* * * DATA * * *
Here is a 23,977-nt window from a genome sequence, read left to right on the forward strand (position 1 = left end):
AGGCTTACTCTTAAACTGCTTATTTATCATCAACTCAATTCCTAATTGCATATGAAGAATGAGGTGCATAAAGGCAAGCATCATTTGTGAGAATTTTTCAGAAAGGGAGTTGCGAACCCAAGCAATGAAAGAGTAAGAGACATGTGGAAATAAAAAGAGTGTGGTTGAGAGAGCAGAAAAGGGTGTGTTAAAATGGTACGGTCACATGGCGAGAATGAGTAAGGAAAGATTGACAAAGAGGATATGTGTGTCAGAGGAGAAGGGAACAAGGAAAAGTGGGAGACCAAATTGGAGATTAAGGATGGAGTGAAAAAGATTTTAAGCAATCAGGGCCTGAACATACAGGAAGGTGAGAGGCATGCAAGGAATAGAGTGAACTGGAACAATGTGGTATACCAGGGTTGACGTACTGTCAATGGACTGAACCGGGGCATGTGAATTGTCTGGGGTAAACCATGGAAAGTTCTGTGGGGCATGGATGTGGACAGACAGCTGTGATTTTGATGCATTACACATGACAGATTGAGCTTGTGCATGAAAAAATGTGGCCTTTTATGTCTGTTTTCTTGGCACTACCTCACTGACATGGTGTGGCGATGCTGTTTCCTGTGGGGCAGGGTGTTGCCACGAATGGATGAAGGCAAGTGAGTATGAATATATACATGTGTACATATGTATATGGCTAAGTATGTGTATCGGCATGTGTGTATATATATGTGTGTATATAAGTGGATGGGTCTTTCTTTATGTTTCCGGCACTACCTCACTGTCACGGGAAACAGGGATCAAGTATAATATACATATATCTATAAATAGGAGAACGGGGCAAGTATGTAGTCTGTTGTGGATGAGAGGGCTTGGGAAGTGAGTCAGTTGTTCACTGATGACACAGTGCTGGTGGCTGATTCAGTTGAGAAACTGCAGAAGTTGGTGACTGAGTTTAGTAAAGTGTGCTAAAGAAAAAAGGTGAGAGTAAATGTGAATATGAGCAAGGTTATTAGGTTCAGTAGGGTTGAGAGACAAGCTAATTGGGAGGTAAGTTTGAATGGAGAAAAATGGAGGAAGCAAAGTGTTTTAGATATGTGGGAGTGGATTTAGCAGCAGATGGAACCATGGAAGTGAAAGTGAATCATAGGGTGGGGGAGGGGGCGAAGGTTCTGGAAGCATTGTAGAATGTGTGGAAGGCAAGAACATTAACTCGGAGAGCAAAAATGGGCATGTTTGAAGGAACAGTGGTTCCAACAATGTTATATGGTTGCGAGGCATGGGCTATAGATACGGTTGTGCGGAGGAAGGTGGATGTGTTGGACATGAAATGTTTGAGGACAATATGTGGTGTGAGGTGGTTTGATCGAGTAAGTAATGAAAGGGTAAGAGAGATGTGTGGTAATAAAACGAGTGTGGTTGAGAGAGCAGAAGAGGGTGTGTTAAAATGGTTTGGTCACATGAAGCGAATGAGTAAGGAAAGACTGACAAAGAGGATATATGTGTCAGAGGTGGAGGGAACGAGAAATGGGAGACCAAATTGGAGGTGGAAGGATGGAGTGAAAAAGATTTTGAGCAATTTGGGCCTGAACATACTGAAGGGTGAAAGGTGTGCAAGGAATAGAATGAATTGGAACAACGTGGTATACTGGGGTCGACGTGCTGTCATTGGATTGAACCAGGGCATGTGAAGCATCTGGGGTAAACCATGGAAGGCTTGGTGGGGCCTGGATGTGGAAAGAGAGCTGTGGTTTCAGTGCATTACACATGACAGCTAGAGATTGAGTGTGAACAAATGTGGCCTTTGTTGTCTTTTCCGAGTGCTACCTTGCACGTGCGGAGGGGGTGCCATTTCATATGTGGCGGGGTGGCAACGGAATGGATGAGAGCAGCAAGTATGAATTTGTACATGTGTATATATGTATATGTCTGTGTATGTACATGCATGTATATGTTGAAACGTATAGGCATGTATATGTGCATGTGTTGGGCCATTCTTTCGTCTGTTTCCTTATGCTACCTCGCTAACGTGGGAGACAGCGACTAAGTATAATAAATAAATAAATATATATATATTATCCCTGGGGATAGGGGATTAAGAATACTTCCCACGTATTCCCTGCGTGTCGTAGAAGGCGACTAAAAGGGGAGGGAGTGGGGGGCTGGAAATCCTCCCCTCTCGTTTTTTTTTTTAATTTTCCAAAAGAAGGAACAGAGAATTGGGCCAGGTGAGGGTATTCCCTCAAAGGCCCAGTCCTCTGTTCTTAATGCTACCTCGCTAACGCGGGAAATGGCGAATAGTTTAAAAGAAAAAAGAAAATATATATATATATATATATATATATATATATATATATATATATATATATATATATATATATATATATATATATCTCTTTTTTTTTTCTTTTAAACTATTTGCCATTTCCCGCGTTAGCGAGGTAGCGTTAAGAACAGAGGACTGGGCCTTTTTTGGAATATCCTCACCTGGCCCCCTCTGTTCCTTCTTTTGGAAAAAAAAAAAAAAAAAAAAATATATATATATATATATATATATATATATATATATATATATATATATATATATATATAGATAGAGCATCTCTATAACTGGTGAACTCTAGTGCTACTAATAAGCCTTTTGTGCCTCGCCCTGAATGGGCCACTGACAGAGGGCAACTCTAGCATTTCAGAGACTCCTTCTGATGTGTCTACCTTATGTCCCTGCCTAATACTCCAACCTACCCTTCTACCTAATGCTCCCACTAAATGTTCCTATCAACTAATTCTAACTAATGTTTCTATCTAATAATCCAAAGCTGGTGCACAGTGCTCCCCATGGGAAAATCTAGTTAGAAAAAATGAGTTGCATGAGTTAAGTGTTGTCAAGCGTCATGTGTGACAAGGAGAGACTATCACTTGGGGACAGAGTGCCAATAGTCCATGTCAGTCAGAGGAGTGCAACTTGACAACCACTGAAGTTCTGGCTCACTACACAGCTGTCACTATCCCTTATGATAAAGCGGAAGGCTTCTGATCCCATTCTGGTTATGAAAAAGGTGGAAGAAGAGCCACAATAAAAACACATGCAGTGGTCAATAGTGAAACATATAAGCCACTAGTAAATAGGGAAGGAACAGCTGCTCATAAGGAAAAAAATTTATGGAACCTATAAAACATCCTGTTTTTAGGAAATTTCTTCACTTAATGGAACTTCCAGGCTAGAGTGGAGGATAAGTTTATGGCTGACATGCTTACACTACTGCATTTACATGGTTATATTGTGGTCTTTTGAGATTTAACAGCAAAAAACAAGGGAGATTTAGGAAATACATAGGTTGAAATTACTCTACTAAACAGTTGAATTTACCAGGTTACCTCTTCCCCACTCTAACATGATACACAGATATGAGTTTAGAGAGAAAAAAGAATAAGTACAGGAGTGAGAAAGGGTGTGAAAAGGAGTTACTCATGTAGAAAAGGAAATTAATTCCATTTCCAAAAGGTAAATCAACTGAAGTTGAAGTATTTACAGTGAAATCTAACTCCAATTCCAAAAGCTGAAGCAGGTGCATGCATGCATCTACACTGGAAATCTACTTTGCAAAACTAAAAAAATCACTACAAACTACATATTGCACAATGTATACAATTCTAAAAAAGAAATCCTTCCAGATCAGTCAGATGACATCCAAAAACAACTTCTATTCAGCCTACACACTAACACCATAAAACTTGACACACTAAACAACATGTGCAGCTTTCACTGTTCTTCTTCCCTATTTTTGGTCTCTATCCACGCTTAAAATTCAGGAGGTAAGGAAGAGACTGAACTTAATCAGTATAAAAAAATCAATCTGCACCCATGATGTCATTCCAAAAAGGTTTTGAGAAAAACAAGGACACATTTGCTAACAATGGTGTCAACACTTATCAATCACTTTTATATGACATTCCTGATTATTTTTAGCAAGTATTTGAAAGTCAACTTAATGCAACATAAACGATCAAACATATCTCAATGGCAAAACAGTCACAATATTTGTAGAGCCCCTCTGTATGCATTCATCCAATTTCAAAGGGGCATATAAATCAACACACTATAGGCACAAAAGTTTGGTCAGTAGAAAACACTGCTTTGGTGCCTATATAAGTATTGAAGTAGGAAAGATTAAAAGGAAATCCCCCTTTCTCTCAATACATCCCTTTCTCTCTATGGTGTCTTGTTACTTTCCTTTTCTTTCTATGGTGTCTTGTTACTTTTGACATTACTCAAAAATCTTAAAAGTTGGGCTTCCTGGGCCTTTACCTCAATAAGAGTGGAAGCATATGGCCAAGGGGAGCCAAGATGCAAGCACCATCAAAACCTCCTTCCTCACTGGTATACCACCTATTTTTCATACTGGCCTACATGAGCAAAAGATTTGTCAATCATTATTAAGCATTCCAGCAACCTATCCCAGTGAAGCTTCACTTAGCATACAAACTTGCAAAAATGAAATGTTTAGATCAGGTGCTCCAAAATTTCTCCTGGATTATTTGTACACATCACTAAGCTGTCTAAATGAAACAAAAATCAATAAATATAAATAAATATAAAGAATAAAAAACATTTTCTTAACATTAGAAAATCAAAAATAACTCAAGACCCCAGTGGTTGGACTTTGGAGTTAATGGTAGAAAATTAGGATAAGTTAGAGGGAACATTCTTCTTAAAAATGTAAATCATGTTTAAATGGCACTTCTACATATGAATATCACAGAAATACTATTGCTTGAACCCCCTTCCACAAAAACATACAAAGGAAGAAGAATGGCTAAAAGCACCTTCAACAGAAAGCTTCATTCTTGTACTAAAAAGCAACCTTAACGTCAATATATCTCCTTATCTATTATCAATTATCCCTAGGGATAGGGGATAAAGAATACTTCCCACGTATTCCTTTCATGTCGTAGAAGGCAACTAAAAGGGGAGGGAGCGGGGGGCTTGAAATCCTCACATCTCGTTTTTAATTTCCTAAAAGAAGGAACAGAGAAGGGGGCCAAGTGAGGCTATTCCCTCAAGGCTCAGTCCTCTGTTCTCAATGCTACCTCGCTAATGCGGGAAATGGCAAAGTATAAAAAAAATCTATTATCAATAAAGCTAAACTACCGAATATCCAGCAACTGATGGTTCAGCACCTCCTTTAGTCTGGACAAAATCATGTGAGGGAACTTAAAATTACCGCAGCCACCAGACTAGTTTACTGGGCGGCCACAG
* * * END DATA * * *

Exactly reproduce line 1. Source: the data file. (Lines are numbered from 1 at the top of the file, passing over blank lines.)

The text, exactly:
Here is a 23,977-nt window from a genome sequence, read left to right on the forward strand (position 1 = left end):